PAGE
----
WARMER MIXTAPES #551 | by Samuel Frankland Falson [Sam Sparro]

1. Rufus And Chaka Khan | Ain’t Nobody
This track, for me, exists in a place beyond Time and Space and will get me into the middle of the Dance floor, or have me turn up my radio, no matter where I am. The perfectly syncopated mixture of programmed drums, synths and live guitars represents an amazing transition in Popular Music. Chaka’s vocals are at once lazily and urgently delivered. No matter how many time I hear it - It cannot and will not grow old.

2. Prince | Controversy
One of Prince's most concise and poignant lyrical achievements. He’s questions the existence of God and his own sexuality in the same song with a biting sense of sarcasm. This track is flawless and even better is the extended version where his pitched up voice sings I wish we all were nude.

3. Loleatta Holloway | Love Sensation
As a child a drove my parents crazy with my incessant rewinding of the cassette tape of Ride On Time by Blackbox. The track featured the vocals from Loleatta Holloway’s Love Sensation. It wasn’t until my teen years that I even realized this was a sample and now I much prefer the original - with all the drama of its lush string arrangement. Her conviction reminds me of some of the great Gospel voices but with a little bit of smokey-bar-smut thrown in.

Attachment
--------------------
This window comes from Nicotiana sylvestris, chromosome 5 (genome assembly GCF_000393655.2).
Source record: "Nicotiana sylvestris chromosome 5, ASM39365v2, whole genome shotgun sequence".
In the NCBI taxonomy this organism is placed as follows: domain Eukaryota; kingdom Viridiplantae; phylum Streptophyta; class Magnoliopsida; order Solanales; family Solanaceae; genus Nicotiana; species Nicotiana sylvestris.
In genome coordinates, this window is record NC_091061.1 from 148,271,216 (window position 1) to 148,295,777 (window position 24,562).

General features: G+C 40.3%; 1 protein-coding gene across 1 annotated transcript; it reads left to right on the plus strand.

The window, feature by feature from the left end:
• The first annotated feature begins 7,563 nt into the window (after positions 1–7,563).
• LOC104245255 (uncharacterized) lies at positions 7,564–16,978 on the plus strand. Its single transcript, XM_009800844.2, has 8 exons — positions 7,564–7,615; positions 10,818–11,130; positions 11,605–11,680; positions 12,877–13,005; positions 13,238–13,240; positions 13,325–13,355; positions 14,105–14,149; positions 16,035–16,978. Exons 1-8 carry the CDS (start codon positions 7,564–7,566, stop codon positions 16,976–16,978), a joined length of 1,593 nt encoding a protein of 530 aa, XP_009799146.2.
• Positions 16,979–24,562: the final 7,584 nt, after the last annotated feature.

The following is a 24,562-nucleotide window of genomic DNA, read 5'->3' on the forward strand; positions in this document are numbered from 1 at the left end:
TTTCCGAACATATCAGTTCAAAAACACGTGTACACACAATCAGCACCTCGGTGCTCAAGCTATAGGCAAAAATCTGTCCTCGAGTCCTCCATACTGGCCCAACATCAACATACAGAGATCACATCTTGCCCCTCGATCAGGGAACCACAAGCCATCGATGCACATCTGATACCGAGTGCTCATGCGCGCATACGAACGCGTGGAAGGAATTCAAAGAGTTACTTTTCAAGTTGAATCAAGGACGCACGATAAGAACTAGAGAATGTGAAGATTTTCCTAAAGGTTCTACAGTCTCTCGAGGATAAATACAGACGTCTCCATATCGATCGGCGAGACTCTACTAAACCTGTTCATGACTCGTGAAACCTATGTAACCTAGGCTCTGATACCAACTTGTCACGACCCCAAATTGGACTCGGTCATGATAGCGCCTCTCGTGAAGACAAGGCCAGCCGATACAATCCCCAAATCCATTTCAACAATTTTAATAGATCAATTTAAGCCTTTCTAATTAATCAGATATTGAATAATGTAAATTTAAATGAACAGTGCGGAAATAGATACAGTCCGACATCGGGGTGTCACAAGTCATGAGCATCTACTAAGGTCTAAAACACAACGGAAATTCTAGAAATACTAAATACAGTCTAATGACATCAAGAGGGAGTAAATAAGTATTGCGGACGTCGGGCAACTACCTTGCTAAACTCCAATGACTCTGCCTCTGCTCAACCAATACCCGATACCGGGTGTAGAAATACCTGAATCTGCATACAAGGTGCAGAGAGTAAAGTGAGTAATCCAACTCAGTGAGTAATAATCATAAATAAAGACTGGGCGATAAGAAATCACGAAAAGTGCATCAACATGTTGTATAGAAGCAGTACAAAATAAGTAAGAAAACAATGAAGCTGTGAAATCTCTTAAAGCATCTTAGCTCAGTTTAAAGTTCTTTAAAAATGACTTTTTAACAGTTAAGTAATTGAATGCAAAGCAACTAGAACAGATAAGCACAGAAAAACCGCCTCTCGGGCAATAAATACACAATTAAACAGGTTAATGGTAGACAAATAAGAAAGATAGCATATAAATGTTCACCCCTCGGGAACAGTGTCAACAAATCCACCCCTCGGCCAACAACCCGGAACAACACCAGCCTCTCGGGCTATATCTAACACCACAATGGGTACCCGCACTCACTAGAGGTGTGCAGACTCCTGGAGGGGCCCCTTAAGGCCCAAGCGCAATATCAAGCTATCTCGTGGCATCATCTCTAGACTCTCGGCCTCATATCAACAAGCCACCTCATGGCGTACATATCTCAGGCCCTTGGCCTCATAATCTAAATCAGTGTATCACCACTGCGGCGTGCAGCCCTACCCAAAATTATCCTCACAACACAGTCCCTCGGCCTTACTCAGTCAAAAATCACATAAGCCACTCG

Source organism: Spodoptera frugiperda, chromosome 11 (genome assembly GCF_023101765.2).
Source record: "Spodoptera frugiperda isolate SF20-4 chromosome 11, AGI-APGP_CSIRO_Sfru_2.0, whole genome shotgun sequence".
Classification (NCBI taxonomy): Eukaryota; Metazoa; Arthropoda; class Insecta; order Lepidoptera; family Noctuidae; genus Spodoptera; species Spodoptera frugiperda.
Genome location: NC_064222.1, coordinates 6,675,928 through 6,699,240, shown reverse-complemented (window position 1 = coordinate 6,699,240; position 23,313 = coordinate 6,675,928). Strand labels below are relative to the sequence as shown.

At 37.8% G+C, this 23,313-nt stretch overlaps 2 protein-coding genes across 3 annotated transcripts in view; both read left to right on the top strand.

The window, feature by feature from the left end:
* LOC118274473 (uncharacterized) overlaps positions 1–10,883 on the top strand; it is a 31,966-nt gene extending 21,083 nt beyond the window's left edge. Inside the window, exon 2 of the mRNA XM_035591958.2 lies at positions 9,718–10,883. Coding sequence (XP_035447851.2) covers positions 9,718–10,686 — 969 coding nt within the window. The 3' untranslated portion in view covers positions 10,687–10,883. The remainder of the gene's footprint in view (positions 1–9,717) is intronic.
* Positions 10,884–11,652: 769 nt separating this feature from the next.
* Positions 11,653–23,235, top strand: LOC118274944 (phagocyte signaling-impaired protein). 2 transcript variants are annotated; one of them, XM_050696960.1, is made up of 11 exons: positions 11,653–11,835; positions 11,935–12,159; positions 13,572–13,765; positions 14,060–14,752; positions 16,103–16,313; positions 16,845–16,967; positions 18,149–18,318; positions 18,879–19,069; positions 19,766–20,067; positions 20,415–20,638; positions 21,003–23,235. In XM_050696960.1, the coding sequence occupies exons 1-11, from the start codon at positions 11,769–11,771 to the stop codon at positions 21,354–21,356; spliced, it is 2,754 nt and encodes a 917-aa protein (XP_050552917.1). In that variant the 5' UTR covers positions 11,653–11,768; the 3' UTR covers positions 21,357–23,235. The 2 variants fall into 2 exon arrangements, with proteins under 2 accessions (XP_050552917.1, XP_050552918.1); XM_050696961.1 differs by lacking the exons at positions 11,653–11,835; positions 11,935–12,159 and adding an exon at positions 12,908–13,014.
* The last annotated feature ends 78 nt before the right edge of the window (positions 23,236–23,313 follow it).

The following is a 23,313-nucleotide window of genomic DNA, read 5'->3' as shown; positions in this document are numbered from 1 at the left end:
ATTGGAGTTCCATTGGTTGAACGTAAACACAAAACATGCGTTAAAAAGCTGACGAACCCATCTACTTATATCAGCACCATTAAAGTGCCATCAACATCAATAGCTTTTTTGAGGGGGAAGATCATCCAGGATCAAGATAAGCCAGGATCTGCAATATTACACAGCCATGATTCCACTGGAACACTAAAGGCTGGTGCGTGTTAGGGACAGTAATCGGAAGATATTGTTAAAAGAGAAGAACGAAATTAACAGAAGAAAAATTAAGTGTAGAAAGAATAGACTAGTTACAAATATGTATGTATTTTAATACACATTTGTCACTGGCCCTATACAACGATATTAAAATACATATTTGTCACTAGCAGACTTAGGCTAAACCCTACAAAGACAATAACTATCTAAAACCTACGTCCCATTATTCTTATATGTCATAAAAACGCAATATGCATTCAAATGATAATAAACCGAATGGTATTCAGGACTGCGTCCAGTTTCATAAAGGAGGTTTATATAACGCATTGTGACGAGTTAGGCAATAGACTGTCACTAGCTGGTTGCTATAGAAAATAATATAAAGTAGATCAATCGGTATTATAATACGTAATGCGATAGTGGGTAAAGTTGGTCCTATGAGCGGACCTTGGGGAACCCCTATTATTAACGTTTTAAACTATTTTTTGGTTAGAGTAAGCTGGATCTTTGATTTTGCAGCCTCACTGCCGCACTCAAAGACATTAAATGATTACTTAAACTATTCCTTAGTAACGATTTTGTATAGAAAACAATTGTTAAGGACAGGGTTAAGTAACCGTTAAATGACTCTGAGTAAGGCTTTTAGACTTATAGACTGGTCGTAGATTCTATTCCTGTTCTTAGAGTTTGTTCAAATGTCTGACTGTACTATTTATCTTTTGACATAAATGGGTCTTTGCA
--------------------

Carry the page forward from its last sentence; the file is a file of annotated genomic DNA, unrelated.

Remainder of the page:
4. Erykah Badu | Bag Lady
The metaphor in this song really gets me: the story of a bag lady who just can’t let go of all the crap she is carrying around. The weeping guitar lick is so catchy. I remember watching Erykah perform this at Brixton Academy about 10 years ago and she must have played this song for 10 minutes, breaking it down and building it back up again a few times. The audience was in Heaven.

5. Sylvester | Be With You
There is sense of heart break and desperation in this song that really moves me. But it’s not your typical Love song. No - it’s a 1980’s sweaty Hi-NRG floor filler with a Moroder-esque bass line and a squealing synth solo that surely must have influenced the work of Daft Punk. This song transports me to the Castro or New York’s West Village.

6. D’Angelo | Untitled (How Does It Feel)
Whenever I sit down at a drum kit - I usually start playing the drums from this song. It starts out with just a kick and a rimshot and then out comes this voice. It’s one of my favorite voices ever.

7. Beyoncé | Single Ladies (Put A Ring On It)
I remember marveling at how unconventional this song was the first time I heard it on the radio. The chorus vocals are doing these 3 part major harmonies and then in come these dissonant dark synth chords that seemed so crazy and out of place... And then before you know it you can’t get enough and you’re doing the dance in your bathroom mirror.

8. The Swiss | Manthem
Instrumental Melodic Hi-NRG Disco heaven. I find myself humming the top line synth melody on this track a lot. The producer, Jono Sloan, did some work on my new record and told that this song is the result of an incredibly long jam session - and an even longer editing session.

9. Tensnake | Coma Cat
It’s rare that a House track with very little vocals can reach deep down into your soul and bring out so much feeling and euphoria. This is one of those tracks. When it first came out I heard it in so many DJ sets and on so many Mixtapes and best of lists that you couldn’t play it for awhile but I think it’s a modern classic that will always take me back to a time and place.

10. The Clash | Magnificent Seven
The Clash straddled this fine line between Punk/Post-Punk/Funk and Disco that I find irresistible. The bass line in this track is instant. I love this sort of syncopation as well. It’s one of my favorite tracks to play in a DJ set.